Written and Directed by David and Nathan Zellner (2018)
Starring Robert Pattinson, Mia Wasikowska
Running time 1 hour 53 minutes
MPAA Rating: Rated R for some violence, language, sexual material, and brief graphic nudity
by Sandy DeVito
Sort of spoiler disclaimer: since one of the “major” characters in this film dies about half an hour into it, it’s virtually impossible to write anything about the film without including that. I’m also writing this with a sinus infection. I also didn’t really enjoy watching this film. The basic gist of the plot is: Samuel (Robert Pattinson) tells a drunkard parson (David Zellner, who is one of the directors too) that his ardent love Penelope (Mia Wasikowska) has been kidnapped and he needs to rescue her whereupon they will be married by the parson and live happily ever after. This is all taking place in the dirty, dry and desolate waste of the early American-occupied West.
I can’t really understand the point of the existence of a film executed like this one, to be perfectly frank. I think the Zellner brothers are trying to make some sort of commentary about the autonomy of human beings and the fact that white men always focus on themselves rather than bothering to consider the needs of the marginalized people who surround them, but the project itself kind of cancels these goals out, if that was indeed their objective (it’s the only noble one I can come up with), by giving only the white men a real POV and insisting on helming the project. Pattinson’s character is the one who dies early on; the marketing made it seem as though he’s one of the main characters, but his only real function is to bring the parson to Penelope and enact extreme trauma on her by killing the man she actually loves (none of it played with particular empathy, but rather extremely removed and impartial), and then the narrative sort of gravitates to Zellner’s character instead. I never felt as though we were perceiving the point of view of Penelope; partly because we are never given any backstory about her beyond the bare minimum (she hates Samuel and loves Anton, that’s pretty much it), and partly because we are constantly cut off from her point of view beyond her spoken dialogue with other characters. It turns out Samuel’s character is some kind of delusional sociopath who has convinced himself Penelope is his true love despite the fact that she’s with another man, and takes it upon himself to get that man killed so he can “marry” her when she neither loves him nor wants to marry him. As soon as the scene where Anton is murdered and Penelope sobs over his dead body happens, I began to hate this film. The tone is something that seems to be aiming for Coen brothers territory, without any of the writing, nuance, construction of scene or empathy their films encompass. This scene, where Penelope cries in anger and despair, angered and saddened me, because it’s glossed over almost immediately for the rest of the narrative. Not once are we allowed to sit with her in exposition in her grief, not once are we given a real grasp of the absolute heinousness of the violence men enact on women, directly and indirectly. The script is like the scrabbling of a teenage boy professing his intention to see the humanity in the women and POC who surround him while doing no real work to enact said understanding.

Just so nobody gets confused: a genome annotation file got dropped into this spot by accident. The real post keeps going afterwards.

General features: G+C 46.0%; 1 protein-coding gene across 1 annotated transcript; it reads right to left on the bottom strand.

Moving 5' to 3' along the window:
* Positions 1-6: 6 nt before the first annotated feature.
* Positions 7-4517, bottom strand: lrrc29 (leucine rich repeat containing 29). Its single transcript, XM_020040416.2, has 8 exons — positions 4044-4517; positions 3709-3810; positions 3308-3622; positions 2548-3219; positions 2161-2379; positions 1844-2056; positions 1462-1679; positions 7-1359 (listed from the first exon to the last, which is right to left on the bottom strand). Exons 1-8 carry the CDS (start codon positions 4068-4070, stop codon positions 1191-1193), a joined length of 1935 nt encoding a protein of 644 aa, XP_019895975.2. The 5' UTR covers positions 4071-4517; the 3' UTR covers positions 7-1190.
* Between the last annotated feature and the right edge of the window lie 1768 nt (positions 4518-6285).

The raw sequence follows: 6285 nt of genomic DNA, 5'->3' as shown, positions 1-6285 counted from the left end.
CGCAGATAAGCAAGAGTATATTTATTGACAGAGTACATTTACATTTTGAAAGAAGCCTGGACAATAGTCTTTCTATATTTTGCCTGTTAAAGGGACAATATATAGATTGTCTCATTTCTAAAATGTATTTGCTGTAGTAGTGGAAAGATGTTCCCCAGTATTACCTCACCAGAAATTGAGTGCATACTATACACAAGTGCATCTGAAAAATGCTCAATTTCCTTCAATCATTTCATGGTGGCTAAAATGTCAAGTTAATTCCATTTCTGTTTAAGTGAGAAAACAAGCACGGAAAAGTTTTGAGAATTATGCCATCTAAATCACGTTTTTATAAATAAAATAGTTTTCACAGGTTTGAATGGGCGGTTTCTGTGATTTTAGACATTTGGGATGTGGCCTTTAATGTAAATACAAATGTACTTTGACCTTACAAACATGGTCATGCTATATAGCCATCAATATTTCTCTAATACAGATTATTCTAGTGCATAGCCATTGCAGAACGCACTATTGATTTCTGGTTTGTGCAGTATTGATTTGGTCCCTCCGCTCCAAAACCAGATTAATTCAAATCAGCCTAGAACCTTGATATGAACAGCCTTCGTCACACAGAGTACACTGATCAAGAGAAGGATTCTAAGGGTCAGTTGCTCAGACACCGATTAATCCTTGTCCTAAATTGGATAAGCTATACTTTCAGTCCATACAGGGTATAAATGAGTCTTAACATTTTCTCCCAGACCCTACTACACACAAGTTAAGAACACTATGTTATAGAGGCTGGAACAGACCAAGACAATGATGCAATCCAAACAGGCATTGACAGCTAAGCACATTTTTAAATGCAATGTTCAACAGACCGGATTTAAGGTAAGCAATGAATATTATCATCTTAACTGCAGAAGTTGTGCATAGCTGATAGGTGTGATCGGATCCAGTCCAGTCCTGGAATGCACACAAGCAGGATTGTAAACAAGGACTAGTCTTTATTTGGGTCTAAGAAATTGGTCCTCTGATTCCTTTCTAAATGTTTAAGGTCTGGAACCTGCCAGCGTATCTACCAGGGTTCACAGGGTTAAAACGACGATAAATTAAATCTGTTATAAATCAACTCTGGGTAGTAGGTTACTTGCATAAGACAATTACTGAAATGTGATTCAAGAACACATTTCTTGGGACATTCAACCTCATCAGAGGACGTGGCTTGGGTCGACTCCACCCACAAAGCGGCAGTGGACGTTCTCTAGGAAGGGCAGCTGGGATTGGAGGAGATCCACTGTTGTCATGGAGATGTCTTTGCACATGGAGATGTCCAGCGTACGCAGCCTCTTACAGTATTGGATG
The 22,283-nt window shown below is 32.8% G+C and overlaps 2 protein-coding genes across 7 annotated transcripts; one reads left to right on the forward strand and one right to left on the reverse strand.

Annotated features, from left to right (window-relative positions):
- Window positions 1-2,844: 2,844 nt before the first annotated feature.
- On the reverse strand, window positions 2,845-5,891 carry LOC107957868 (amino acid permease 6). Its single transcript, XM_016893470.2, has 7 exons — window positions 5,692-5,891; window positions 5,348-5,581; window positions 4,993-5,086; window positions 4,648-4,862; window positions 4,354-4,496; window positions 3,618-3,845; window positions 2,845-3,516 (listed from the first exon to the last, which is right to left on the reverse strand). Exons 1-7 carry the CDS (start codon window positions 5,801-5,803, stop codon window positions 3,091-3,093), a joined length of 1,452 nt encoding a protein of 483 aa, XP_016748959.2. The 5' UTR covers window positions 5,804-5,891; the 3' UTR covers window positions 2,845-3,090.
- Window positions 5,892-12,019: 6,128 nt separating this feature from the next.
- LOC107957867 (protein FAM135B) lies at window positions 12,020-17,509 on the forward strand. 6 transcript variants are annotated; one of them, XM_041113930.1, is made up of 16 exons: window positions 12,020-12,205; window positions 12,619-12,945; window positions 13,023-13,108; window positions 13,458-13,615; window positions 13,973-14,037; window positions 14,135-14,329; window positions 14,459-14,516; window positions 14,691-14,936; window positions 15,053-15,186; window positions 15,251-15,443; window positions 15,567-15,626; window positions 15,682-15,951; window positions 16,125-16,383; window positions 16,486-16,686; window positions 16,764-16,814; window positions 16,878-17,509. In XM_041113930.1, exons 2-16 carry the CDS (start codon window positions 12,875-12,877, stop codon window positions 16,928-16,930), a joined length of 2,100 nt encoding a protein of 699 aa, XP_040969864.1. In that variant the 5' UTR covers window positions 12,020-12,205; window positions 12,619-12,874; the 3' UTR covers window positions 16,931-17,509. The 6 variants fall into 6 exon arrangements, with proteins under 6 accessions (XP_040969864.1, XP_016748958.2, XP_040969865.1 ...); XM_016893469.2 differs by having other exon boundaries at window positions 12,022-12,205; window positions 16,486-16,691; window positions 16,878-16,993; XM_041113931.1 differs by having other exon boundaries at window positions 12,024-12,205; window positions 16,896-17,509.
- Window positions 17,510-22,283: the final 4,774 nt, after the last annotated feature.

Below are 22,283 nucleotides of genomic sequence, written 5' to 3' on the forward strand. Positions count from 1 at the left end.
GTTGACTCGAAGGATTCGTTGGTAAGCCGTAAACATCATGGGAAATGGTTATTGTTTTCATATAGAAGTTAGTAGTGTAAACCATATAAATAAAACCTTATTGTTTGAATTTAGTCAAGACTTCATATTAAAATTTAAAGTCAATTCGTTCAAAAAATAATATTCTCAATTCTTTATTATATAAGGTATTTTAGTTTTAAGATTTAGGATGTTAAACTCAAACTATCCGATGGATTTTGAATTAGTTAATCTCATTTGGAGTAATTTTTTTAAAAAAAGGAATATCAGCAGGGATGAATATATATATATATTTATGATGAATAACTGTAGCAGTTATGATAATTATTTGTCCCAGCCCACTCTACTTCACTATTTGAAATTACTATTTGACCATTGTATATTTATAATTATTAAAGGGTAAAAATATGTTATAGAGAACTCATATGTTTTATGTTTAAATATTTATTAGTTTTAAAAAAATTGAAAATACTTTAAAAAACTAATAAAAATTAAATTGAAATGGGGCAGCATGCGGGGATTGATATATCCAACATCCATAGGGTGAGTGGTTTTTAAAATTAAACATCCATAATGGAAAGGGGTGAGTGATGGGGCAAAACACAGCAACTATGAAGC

After Samuel kills himself in the outhouse (???) when Penelope says she doesn’t love him, she and the parson leave her homestead (but not before she blows it up with dynamite that she apparently just has lying around) and sort of meander around in the woods, running into Anton’s violent brother Rufus (Nathan Zellner, the other brother, who ostensibly threatens to rape and marry her against her will) and meeting an Indian named Zacharia (Joseph Billigiere) who makes them dinner (it seems, mostly, for Penelope’s benefit) and then leaves in the middle of the night. The fact that this film is 2 hours is strange to me because for the majority of the runtime nothing much happens. It feels like a muddled short film stretched like silly putty. In the end, the parson decides he’s going to propose to Penelope with the ring Samuel left behind when he committed suicide because he, quote, “is lonely and wants love”. She replies that he isn’t the only one who wants those things, and leaves him to his own devices. Said line is what led me to believe the Zellners’ goals were to shed light on the autonomy of those often confined to the outer lines of Western film narratives, but the film never really does so; it just sort of vaguely comments on those issues without giving its woman (Wasikowska) or its POC (Billingiere) much of anything to do. I will say I watched it to the end essentially out of curiosity, as it’s set up almost, it seems, as an antithesis to the average film, killing a “major” character almost immediately, leaving its other characters to meander aimlessly with a miniature pony, banjo strings being plucked randomly as background music. All I could think of for most of it, though, was how much I would hate a man who stalked me to the place I lived happily with my partner, caused the murder of the man I actually love, and then delusionally pretended he “saved” me, only to dramatically “martyr” himself in my outhouse when I rejected him. I’d find a way to bring him back from the dead so I could kill him again, with my bare hands. We can’t be giving film narratives that are trying to observe the ways men have marginalized women to men anymore. There are so many women who deserve to be telling these stories.